Well, as a variation, in Mexico I always assumed that “ahorita” could mean several things: besides the two above, it can also be a polite way of indicating something between “a long time” and “never.” Once a women told me she would dance with me ahorita. I am still waiting.

  9. Elise:

    This reminds me of “presently”, in English. “Presently” literally translates into French as “at the present moment”. So it took me a while to get that in English it’s used to mean “in a moment”.

  10. Kenny:

    I lived in Colombia for 7 years and we use the word “ahorita” to refer to something we are going to do or already did. For example:
    “Te acuerdas lo que hicismos ahorita?”
    This is referring to something we did not to long ago.
    “Ahorita vamos!”
    Meaning that we are going to do it, but doesnt meant that is going to be done right now.

    My girlfriend is from central america, and they have a different meaning for the word “ahorita”. To them it means that “at this exact moment”

    If i want to refer to something i want to get done at this exact moment i use the word “ahora”.
    All depends where you from or where you go.

  11. Landy Perez:

    In the Castillian Spanish dictionary the meaning of the word ahora if you look it up it means immediately, right away. In Spain and most of the later colonies of Spain to win independence in the caribbean it has the same meaning. Cuba, D. Repub.P. Rico were the last to become independent from Spain. So, ahorita means in a while and has nothing whatsoever to do with the clock. if you listen to the newscasters in the spanish networks they are educated to use the correct form of castellano. Ahora sucedio means it took place now. Ahorita va a llover means it will rain soon not immediately.

  12. Cynthia:

    Does the word ahorita exist in the Spanish dictionary or is it a word that people made up to shorten a saying???

    • David Carmona:

      @Cynthia “Ahorita” is a diminutive of “ahora”, which means “now”.

  13. Andrea:

    In fact “ahorita” has 3 different meanings:
    1. Right now
    2. In a minute
    3. A moment ago

    for example

    1. “Quiero que laves los trastes ahorita” (I want you to wash the dishes right now)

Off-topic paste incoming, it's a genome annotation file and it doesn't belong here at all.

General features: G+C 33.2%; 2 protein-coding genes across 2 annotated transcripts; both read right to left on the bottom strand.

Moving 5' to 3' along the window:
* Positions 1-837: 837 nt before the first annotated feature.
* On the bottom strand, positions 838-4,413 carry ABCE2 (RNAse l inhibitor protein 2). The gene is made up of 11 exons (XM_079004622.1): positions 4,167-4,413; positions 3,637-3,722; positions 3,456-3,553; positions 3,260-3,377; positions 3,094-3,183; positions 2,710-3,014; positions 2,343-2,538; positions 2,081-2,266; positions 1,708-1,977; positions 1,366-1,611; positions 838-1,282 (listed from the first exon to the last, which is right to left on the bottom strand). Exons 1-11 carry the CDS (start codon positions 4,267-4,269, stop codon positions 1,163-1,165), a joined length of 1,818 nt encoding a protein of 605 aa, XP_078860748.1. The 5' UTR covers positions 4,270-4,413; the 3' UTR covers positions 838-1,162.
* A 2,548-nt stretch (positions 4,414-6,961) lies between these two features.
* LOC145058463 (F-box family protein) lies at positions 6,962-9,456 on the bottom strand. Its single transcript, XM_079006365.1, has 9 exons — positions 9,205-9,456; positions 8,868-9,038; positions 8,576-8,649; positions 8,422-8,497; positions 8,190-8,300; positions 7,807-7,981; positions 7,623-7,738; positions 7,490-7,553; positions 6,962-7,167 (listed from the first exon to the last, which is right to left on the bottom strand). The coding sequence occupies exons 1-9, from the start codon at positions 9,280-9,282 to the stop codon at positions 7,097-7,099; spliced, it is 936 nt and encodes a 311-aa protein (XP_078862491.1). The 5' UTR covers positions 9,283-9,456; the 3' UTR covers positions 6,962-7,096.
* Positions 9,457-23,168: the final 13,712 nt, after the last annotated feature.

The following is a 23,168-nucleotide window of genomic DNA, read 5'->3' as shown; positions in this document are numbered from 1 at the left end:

2. “Los lavo ahorita” (I will wash the dishes in a minute)

    3. “Ahorita compré un dulce en la tienda” (I bought a candy in the corner-store a moment ago)

  14. Frank:

    Mexicans, Central Americans and caribbeans Spanish speakers say “ahorita” non-stop. Believe or not, until a couple of year ago “ahorita” was not recognized in the Spanish diccionary (RAE). Where I’m coming from, we say “ahora” (now).

  15. ana:

    “ahorita” can be used as a synonym for soon, right now, or something in the vicinity of near time. Also language is manipulated in the way that it is expressed, changing its meaning with each use, so a word can have several meanings in any language.

  16. Danielle:

    Elise- actually no, prensently means you are doing it as you say the word. I presently live in California. It does not mean in a moment.

  17. Julieta, March 3, 2014:

    I was born in México City, we always used the word ‘ahorita’ for right this instant; my mother used to say: I want you to come and eat ‘ahorita’ because the food will get cold.

  18. audra:

    My husband is from michiachan Mexico and he uses the word “ahorita” constantly. It was so confusing, we would get into an argument because I thought he said he would do anything right. Got even worse when I realized he also could mean in a while. I’ve finally just asked him to try not to use it so much. Lol

  19. Luis Suarez:

    This just made my day.made me smile like an idiot.
    Beautiful thing, language.

    My autocorrect just does not like this word it gives me grief each time I use it.
    It’s a contraction sure, but an informal one.
    I believe the correct term is “apócope” -not really a diminutive, more of a shortening/bastardization.
    Other example of apócope is “Muy” for “mucho”

    I agree with Sam pfanstiel:
    it is a measure on obligation binding.
    I think we have all used ” yeah mom, i’ll be home right away ” meaning “who knows when” – Regardless of your country

  20. sinagua:

    ahorit-t-t-a translates: a little, little, little wait.
    ahorita: right away
    ahora: now!
    We always said ahorit-t-t-a in Mexico City.